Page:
Fashion in Ancient Egypt
Ancient Egyptian fashion consisted of clothes adorned with a variety of colors and precious gems and jewels. While fashion in Ancient Egypt was primarily constructed for the purpose of comfort, this did not mean that ancient Egyptians felt they should sacrifice beauty for comfort.
Scholars of ancient Egypt get most of their knowledge of Egyptian fashion from statues and wall paintings, although some examples of clothing were found in tombs and houses. Tombs also held make-up kits and perfume containers, with caches of jewelry dating to different time periods.
Egyptians wearing various types of clothing
The Egyptians used linen to make most of their clothing, a light and cool material, perfect for a hot climate. White was the most common choice of color, but they also used red, blue and yellow. Clothing was worn draped over the body and was either tied or sewn in a few places. Other items, made of wool, have been found more rarely, since tombs did not shelter objects made from animal products.
Sandals were the usual foot cover in ancient Egypt, made from plant fibers or leather. Scholars also found a fur-lined boot in one ancient house.
The Egyptians believed in cleanliness and felt that hair could make a person less clean. Most men shaved their faces and priests had to shave their entire bodies. Wealthy men and women often shaved their heads and wore wigs made of human hair, sometimes mixed with plant fiber.
The pharonic headdress quite commonly seen in depictions of Egyptian kings was just one of the many headdresses common to ancient Egyptian fashions. The various gods of Egyptian mythology all also had their own headdresses and women also commonly styled their hair in elaborate fashions and donned headdresses; although not of such an elaborate style.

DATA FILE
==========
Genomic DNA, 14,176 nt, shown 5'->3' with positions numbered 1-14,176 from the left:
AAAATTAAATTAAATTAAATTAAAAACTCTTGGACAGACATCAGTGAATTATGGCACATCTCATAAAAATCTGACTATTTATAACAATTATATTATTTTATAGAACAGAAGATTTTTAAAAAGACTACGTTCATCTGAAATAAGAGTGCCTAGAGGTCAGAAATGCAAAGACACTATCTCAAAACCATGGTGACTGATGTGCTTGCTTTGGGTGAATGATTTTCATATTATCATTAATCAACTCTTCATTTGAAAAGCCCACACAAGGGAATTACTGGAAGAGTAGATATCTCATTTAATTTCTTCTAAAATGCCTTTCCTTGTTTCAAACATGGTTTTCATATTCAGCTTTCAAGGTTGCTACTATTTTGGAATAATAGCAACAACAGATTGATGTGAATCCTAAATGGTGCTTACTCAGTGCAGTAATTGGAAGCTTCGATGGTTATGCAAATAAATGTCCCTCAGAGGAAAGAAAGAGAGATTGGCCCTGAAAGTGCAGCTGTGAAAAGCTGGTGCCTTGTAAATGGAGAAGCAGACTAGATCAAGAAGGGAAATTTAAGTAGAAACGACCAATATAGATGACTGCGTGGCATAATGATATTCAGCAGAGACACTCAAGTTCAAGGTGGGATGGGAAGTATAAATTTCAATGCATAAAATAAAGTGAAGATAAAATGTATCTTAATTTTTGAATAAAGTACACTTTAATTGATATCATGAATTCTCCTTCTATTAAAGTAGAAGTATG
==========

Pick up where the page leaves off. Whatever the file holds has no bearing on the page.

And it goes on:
Ancient Egyptian Jewelry
Jewelry was extremely popular throughout the history of the Egyptian nation. Excavations of tombs have shown that queens of Egypt were almost always buried with a multitude of jewelry to be used in the afterlife.
All classes in the Egyptian society wore jewelry. A popular type of jewelry was the amulet, believed to protect the wearer. Amulets were often made in the form of sacred symbols, like the Eye of Horus or the ankh.
Both sexes wore jeweled collars made of strings of beads, as well as armbands, bracelets and anklets. Finger rings often had seals on them. Beginning in the New Kingdom, some Egyptians pierced their ears and wore earrings.
© Peter Roan - Broad Collar from the 18th Dynasty
The amount of jewelry worn by an individual often indicated their social position and level of wealth. Even the poor, who could not afford much, attempted to adorn themselves with as much jewelry as was possible. While not nearly as expensive, the jewelry of the commoner was usually very brightly colored and was constructed of materials such as pottery.
In the making of jewelry, gold was the most popular metal, as it stayed shiny and was easy to mine and work. From the various semi-precious stones used, one of the most commonly used was lapis lazuli.
Other inexpensive materials were made to resemble semi-precious stones. Colored cement, for example, was covered with transparent quartz to make stones that looked like lapis lazuli. Beginning in the New Kingdom, jewelers made objects of colored glass. The goal of Egyptian jewelers was to make colorful objects, not items that could reflect light.